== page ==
Ownership

Ownership_3x5 Leadership

By Pete Fovargue

When I turned 16, I bought a red 1990 Dodge Dakota.

I washed that truck several times each month and did all of the routine maintenance. I drove it carefully and was reluctant to let anyone else drive it, even my parents. I was proud of my ride. That truck was a major step toward adulthood and the responsibility that comes with it. I felt complete ownership for my truck because my parents were clear. If you want a car, you buy it. If you want to drive your car, you pay for the gas. All of the costs and benefits were mine alone.

Ownership isn’t tied to a thing like a truck, it is tied to an environment. How many people change the oil in a rental car? For a rental car, it is completely different. You pay for the privilege to not care about the car itself, just the transportation it provides. You can forget about the responsibility of dings and scratches, just pay a small fee for insurance. You don’t care if the car gets regular oil changes.  You only care that it works for your week long vacation. Continue reading → Ownership

Building & Reinforcing a Culture of Development

Leader Development Handbook Cover Image_3x5 Leadership

This is part 10, the conclusion, of the 3×5 Leader Development Handbook. I encourage you to start with the series introduction here if you have not yet.

Imagine so valuing the importance of developing people’s capabilities that you design a culture…[which] sweeps every member of the organization into an ongoing developmental journey in the course of working every day.

An Everyone Culture, by Fobert Kegan and Lisa Laskow Lahey

I like to imagine our organizational leader development processes like building a garden. We can envision what we want our garden to look like and what we want to get out of it – certain vegetables, plants, and/or flowers. We then build the actual garden in the selected location with high-quality resources. Finally, we plant our desired plants. However, we know that gardening does not stop once the plants are planted; that is only the beginning. Gardens require consistent attention – watering, pruning, re-fertilizing, etc. – all done and re-done season after season. Moreover, different plants have different needs like varied levels of water, sunlight, pruning, and types of fertilizer.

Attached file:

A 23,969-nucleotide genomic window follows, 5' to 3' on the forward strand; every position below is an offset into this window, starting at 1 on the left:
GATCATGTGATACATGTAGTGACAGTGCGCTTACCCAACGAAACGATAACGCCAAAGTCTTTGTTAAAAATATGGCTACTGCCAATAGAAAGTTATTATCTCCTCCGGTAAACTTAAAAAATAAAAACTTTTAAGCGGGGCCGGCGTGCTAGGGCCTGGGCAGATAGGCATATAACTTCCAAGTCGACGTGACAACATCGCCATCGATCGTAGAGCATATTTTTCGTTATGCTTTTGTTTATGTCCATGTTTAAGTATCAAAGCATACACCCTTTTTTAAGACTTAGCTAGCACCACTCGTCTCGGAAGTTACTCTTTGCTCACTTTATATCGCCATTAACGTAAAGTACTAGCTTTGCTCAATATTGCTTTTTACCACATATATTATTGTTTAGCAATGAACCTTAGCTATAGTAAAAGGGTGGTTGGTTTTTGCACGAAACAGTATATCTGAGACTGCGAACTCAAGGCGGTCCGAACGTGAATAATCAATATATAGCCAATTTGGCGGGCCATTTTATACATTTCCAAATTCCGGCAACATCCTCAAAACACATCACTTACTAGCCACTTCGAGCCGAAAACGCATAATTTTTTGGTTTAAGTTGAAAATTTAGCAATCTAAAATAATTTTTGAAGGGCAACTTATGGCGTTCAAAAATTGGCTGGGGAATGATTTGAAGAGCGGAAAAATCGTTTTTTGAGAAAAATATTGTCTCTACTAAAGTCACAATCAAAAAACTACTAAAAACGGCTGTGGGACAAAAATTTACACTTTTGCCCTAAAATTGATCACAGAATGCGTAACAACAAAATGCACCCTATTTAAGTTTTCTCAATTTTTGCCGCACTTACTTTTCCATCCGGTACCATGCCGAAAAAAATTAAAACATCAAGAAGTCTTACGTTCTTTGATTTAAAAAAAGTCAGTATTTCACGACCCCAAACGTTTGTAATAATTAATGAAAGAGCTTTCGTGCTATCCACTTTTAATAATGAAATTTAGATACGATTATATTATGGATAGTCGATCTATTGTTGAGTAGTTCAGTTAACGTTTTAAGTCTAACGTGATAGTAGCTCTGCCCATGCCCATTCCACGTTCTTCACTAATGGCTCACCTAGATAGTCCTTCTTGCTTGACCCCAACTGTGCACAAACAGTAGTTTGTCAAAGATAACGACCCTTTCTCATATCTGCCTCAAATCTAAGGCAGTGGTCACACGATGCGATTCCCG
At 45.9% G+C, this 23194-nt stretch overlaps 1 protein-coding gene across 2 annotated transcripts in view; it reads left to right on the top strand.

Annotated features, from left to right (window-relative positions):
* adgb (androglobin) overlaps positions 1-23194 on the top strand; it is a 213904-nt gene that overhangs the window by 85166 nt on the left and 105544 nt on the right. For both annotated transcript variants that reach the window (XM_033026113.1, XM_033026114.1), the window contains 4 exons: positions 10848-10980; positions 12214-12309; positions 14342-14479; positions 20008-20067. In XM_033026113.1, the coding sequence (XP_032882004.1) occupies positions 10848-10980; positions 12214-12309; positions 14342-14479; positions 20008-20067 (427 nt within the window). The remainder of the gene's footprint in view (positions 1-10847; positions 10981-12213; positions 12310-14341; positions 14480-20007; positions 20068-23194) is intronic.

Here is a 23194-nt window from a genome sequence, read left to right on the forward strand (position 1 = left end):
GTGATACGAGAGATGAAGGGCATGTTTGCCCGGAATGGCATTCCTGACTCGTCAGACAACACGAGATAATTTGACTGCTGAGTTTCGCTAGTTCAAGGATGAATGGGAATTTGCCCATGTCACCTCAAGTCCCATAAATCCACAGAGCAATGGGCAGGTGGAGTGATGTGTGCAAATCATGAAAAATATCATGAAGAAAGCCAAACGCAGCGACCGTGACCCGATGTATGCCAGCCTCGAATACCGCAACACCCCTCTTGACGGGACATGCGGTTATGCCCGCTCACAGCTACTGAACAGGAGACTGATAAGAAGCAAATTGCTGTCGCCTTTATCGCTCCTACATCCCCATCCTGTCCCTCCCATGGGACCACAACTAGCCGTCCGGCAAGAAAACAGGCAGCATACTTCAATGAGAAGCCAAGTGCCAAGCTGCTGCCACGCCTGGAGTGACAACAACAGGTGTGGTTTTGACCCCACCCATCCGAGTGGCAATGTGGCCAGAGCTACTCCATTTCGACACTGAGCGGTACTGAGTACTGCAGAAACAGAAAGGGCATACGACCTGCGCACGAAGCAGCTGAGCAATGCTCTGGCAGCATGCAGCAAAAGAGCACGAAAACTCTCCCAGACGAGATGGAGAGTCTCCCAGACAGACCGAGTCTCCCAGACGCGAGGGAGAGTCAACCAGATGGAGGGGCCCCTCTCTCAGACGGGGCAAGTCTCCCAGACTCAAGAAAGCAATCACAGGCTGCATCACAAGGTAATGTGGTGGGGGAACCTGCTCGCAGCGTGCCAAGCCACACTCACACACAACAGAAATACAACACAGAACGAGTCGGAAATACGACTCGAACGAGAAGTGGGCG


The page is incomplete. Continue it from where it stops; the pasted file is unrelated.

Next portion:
Our leader development approach is very similar. We can create the most robust, highest quality development process with impactful activities, but much like a garden, our developmental approach must receive consistent attention and “pruning.” Leaders must routinely and continuously reinforce a culture of development after we have initiated our processes and activities. Continue reading → Building & Reinforcing a Culture of Development

Are You Solving the Problems or Making them Worse?

Solving Soldiers Problems_3x5 Leadership

Guest post by Franklin Annis, creator of The Evolving Warfighter video blog

Former US Joint Chief of Staff and Secretary of State, Colin Powell, is credited for his famous quote about leaders handling their Soldiers’ problems:

“Leadership is solving problems. The day soldiers stop bringing you their problems is the day you stopped leading them. They have either lost confidence that you can help them or concluded that you do not care. Either case is a failure of leadership.”

Continue reading → Are You Solving the Problems or Making them Worse?

Are We A Family or A Team?

Freeing the beast
Members of 3rd Platoon, Alpha Battery, 1st Battalion, 77th Field Artillery Regiment, 172nd Infantry Brigade, work at dislodging their M-777 155mm howitzer from the three-foot deep hole it dug its spades into after firing several rocket assisted projectiles Sept. 3. The huge weapon weighs 9,000 pounds and can launch projectiles more 30 kilometers.

When you consider your organization and its people, do you consider them a family or a team? It may seem trivial and many leaders may not put much brainpower toward considering what noun to use. Some may even use the words interchangeably.

I believe that the descriptor you use implies a number of assumptions about how your people work together and thus has a major effect on your organization’s interpersonal dynamics. Being considered a family may inherently authorize your people to do certain things, while being a team may unconsciously deter them from those same behaviors. What you call your organization can have major impacts on your climate and certain behavioral norms. Thus, it is rather important to select the right word to describe your organization so that you set the appropriate tone and precedence.

I first offer thoughts from two books that are high on my recommended list for leader development; one supports for a family attitude, while the other adamantly argues against being a family. Finally, I cover thoughts to consider when determining to be a family or team; think on these and determine what is most important and most needed for your organization. Ultimately, I find that there is no right answer. It is a matter of what you value most and the kind of results you want to see from your people. I just encourage others to deliberately consider, and even talk to your people about, what type of organization we want to be: a family or a teamContinue reading → Are We A Family or A Team?